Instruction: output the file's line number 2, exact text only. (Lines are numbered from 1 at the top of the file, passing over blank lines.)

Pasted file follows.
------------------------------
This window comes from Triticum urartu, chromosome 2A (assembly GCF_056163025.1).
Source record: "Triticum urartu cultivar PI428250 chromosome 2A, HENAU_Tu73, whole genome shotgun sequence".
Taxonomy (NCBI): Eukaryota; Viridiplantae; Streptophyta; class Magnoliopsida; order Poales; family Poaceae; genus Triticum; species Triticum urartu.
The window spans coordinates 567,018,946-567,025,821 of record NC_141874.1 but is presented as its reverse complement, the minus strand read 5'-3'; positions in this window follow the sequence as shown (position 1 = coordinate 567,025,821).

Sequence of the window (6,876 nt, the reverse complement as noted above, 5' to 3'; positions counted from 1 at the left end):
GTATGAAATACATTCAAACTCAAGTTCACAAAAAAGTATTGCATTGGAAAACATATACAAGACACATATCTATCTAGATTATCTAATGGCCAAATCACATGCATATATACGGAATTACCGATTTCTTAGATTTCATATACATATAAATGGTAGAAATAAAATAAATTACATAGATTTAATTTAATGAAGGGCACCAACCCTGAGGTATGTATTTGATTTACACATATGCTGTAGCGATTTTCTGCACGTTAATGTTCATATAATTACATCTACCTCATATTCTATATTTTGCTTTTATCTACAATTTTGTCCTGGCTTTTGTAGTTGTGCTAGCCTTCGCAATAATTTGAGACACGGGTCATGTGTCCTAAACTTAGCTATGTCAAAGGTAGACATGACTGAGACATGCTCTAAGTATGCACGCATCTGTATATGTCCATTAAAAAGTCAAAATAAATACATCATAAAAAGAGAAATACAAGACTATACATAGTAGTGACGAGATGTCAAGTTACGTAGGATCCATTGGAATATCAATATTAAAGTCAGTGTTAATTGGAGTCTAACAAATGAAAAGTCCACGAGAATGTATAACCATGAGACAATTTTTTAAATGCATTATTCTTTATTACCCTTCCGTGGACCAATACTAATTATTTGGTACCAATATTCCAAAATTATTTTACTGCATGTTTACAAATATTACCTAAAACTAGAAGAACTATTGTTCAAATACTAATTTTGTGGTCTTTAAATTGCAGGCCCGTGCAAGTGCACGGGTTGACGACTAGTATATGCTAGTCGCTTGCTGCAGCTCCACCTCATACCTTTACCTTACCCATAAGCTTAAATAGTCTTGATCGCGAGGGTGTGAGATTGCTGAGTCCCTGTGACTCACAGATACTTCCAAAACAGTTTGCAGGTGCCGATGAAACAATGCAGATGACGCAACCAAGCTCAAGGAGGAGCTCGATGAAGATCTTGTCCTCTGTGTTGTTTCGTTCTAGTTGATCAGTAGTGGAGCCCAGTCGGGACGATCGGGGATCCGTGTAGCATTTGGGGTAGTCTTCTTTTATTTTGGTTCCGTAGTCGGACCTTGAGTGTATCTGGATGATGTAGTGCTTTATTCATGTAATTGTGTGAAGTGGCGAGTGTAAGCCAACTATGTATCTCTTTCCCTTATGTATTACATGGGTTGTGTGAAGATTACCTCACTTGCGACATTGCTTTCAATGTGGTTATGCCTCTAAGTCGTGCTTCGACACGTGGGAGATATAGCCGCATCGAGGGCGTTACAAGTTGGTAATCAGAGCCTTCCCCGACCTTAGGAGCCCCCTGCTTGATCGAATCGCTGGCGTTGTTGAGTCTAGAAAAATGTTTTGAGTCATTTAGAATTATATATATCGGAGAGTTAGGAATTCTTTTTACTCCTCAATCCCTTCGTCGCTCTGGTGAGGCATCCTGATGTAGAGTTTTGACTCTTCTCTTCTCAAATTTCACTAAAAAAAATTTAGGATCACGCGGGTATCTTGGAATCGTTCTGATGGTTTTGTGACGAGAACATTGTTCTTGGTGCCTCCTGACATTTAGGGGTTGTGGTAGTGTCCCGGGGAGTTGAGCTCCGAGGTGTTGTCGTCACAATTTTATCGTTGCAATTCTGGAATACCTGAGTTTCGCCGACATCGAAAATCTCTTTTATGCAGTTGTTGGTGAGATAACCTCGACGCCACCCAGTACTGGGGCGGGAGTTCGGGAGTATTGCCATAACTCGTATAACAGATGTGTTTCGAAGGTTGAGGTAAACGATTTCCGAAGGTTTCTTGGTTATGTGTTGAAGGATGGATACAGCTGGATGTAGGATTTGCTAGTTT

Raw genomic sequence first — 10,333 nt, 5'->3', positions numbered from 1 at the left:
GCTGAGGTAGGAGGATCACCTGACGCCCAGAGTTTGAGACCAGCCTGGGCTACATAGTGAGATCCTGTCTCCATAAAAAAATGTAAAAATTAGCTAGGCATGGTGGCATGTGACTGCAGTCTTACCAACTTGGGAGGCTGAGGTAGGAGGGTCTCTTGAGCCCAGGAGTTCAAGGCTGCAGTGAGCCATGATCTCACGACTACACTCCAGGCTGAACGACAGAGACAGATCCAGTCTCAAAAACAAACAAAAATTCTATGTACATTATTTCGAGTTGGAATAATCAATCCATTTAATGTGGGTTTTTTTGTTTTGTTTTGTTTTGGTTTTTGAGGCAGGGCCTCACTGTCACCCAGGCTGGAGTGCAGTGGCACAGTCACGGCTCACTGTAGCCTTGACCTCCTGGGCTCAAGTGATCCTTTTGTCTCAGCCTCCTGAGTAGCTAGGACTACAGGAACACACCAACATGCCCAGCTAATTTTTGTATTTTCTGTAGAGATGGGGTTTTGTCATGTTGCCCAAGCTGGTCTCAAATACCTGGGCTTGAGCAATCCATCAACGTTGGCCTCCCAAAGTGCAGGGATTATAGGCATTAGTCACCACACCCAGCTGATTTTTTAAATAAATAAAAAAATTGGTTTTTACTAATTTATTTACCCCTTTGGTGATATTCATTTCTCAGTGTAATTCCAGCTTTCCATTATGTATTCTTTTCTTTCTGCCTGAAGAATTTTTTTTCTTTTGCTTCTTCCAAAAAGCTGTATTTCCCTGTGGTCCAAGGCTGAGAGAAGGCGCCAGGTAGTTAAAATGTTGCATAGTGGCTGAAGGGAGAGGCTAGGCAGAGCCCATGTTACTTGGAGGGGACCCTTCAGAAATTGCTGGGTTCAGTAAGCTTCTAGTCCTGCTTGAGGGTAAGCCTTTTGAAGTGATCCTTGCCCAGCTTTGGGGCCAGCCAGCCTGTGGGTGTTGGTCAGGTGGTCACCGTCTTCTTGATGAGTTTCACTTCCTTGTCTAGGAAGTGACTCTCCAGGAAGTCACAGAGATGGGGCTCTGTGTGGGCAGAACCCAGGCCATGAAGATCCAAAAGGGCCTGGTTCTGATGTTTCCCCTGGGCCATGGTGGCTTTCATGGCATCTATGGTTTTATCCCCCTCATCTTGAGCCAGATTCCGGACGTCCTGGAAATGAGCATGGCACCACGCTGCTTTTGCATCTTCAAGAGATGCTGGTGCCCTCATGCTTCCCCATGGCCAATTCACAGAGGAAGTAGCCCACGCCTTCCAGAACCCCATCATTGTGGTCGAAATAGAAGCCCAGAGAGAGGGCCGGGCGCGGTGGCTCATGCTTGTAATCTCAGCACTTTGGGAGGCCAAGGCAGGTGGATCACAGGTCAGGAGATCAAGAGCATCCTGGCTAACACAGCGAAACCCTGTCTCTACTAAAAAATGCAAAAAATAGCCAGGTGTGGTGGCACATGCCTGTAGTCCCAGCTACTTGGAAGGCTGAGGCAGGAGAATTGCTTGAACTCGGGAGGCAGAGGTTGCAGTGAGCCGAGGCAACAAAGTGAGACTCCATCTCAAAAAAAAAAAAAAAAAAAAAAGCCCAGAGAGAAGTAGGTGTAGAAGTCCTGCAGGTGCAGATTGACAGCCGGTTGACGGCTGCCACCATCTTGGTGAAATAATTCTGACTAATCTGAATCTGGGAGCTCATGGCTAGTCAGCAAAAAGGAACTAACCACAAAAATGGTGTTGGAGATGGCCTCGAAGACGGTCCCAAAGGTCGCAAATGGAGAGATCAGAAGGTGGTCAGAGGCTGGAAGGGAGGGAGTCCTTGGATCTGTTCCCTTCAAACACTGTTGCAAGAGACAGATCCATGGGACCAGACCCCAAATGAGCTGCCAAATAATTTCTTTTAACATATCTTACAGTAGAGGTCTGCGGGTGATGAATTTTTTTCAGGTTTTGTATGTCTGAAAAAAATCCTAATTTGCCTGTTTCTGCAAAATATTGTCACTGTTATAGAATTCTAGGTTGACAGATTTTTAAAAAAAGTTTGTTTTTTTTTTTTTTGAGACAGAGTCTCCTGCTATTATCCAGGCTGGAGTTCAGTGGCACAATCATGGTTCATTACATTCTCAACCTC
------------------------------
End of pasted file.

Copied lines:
Source record: "Triticum urartu cultivar PI428250 chromosome 2A, HENAU_Tu73, whole genome shotgun sequence".